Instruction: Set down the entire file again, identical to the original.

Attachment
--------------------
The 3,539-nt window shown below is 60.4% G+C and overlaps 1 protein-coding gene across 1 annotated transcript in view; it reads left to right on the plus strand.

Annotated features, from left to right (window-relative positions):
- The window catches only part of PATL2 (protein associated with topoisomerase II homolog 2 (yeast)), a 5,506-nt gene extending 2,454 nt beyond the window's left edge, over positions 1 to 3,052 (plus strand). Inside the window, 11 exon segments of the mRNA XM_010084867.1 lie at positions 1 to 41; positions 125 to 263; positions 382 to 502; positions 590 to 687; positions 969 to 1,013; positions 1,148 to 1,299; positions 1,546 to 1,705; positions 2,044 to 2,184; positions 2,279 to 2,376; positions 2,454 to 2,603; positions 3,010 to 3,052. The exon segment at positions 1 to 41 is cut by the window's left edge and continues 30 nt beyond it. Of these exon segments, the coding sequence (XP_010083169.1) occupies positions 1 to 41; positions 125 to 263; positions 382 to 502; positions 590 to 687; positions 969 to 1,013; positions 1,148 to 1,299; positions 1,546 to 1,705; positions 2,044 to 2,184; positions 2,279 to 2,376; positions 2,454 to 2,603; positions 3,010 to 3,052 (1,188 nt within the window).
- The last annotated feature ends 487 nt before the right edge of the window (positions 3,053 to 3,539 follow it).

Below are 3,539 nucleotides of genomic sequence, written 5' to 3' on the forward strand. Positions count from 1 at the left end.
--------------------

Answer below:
The 3,539-nt window shown below is 60.4% G+C and overlaps 1 protein-coding gene across 1 annotated transcript in view; it reads left to right on the plus strand.

Annotated features, from left to right (window-relative positions):
- The window catches only part of PATL2 (protein associated with topoisomerase II homolog 2 (yeast)), a 5,506-nt gene extending 2,454 nt beyond the window's left edge, over positions 1 to 3,052 (plus strand). Inside the window, 11 exon segments of the mRNA XM_010084867.1 lie at positions 1 to 41; positions 125 to 263; positions 382 to 502; positions 590 to 687; positions 969 to 1,013; positions 1,148 to 1,299; positions 1,546 to 1,705; positions 2,044 to 2,184; positions 2,279 to 2,376; positions 2,454 to 2,603; positions 3,010 to 3,052. The exon segment at positions 1 to 41 is cut by the window's left edge and continues 30 nt beyond it. Of these exon segments, the coding sequence (XP_010083169.1) occupies positions 1 to 41; positions 125 to 263; positions 382 to 502; positions 590 to 687; positions 969 to 1,013; positions 1,148 to 1,299; positions 1,546 to 1,705; positions 2,044 to 2,184; positions 2,279 to 2,376; positions 2,454 to 2,603; positions 3,010 to 3,052 (1,188 nt within the window).
- The last annotated feature ends 487 nt before the right edge of the window (positions 3,053 to 3,539 follow it).

Below are 3,539 nucleotides of genomic sequence, written 5' to 3' on the forward strand. Positions count from 1 at the left end.